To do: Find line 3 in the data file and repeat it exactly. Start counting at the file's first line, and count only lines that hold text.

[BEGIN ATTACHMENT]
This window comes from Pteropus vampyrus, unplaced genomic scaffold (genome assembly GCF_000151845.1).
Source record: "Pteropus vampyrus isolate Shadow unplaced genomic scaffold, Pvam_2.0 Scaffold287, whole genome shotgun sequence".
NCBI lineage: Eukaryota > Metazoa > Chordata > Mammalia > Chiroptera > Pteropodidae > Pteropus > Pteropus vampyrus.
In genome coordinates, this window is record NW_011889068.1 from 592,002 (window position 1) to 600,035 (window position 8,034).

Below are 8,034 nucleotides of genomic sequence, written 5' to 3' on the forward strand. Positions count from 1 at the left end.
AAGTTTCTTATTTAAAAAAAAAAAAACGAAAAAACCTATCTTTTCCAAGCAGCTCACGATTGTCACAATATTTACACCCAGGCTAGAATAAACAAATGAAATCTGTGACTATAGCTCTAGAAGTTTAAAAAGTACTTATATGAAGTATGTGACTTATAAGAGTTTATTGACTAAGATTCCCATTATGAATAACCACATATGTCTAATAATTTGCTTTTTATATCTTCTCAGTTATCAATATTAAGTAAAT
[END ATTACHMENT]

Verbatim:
NCBI lineage: Eukaryota > Metazoa > Chordata > Mammalia > Chiroptera > Pteropodidae > Pteropus > Pteropus vampyrus.